We begin by creating the virtual function system in the game mode. Since we want to allow blueprints to override this but also have a default native behavior we will need an slightly different strategy from the typical code we have been using (C++ virtual function calling a BlueprintImplementable function). The base of the system is a BlueprintNativeEvent which is basically a function with default native code but allows blueprints to override them. The problem is that we can't directly override them from C++ code because such function cannot be virtual. So, we create an extra function, that one being virtual and from the BlueprintNativeEvent we call this virtual function:

// Use to retrieve the time necessary to vertically move a block through a single grid cell
// This can be overridden in the blueprint class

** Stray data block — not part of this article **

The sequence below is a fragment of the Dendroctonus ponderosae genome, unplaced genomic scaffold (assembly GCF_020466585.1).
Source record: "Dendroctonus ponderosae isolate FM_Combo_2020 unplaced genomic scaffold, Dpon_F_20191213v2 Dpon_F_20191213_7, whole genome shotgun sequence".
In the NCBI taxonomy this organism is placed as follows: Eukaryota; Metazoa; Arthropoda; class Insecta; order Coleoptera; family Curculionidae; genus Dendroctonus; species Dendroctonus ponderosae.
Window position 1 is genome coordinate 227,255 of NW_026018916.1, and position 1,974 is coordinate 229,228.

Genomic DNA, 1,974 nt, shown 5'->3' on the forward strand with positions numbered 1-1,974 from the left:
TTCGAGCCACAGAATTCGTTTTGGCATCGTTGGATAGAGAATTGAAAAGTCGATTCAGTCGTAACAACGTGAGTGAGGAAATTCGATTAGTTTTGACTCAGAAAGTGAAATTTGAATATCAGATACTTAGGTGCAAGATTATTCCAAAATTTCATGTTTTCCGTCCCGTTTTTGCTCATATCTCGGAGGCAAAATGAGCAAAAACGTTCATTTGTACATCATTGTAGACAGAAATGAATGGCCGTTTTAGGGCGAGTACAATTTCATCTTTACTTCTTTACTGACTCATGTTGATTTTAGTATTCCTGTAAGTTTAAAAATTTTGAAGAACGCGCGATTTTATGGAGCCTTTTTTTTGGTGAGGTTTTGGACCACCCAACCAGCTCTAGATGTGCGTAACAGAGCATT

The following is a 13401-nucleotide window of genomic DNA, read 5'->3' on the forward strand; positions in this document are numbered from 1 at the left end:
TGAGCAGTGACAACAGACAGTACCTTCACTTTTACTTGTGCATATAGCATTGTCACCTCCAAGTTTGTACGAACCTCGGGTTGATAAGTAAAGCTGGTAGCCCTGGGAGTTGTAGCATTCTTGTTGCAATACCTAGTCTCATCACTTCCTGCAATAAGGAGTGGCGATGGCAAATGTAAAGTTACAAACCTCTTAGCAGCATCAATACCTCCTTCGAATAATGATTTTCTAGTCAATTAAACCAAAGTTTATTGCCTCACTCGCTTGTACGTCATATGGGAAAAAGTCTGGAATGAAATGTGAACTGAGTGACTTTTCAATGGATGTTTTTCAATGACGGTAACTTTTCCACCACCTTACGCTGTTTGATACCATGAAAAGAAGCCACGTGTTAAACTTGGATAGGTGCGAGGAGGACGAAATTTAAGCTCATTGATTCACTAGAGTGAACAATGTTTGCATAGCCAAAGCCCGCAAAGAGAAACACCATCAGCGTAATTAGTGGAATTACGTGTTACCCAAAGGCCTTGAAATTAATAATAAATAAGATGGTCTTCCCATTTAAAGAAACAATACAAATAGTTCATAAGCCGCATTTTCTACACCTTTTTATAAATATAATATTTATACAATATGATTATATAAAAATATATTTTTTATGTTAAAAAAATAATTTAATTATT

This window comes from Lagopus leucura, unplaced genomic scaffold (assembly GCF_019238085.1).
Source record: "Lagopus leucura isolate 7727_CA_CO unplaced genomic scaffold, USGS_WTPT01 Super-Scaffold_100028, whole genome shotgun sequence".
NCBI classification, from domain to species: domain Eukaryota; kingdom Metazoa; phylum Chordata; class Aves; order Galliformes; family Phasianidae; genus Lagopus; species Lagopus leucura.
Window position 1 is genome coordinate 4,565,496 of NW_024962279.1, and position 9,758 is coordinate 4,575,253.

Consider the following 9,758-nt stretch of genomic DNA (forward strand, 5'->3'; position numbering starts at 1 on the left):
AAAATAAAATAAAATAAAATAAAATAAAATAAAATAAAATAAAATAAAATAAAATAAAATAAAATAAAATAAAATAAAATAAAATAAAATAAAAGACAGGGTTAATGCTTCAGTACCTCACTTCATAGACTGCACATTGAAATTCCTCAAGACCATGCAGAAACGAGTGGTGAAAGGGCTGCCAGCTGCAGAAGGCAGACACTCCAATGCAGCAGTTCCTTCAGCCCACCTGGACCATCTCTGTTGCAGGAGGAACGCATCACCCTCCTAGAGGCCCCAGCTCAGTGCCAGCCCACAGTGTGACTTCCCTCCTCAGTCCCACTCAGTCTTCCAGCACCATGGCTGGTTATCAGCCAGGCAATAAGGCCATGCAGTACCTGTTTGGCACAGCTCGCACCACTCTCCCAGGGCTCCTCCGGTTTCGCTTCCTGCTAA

UFUNCTION(BlueprintNativeEvent, BlueprintPure)
float OnGetVerticalMoveTime() const;

// The "internal" function used to retrieve the time necessary to vertically move a block through
// a single grid cell. This can be overridden in a C++ class
virtual float OnGetVerticalMoveTime_Internal() const;

We now have to implement those functions. Notice that BlueprintNativeEvent generates some extra code and we will have to implement a somewhat different function rather than OnGetVerticalMoveTime(). Even though, from this implementation we just call the internal virtual function that will, in turn, use the function form our blueprint library:

float AGameModeInGame::OnGetVerticalMoveTime_Implementation() const
   return OnGetVerticalMoveTime_Internal();

float AGameModeInGame::OnGetVerticalMoveTime_Internal() const
   return UColBPLibrary::GetVerticalMoveTime(this);

Next we have to update the code that uses this time value. More specifically, we have to do that from two different functions, right after spawning the player piece and then when handling the horizontal movement input. And to be even more specific, we have to substitute the UColBPLibrary usage. First, in the StateSpawning() function:

AGameModeInGame::StateFunctionProxy AGameModeInGame::StateSpawning(float Seconds)
      const float vert_time = mPlayerPiece.GetVertDiff(vert_dest) / mPlayField->GetScaledCellSize() * OnGetVerticalMoveTime();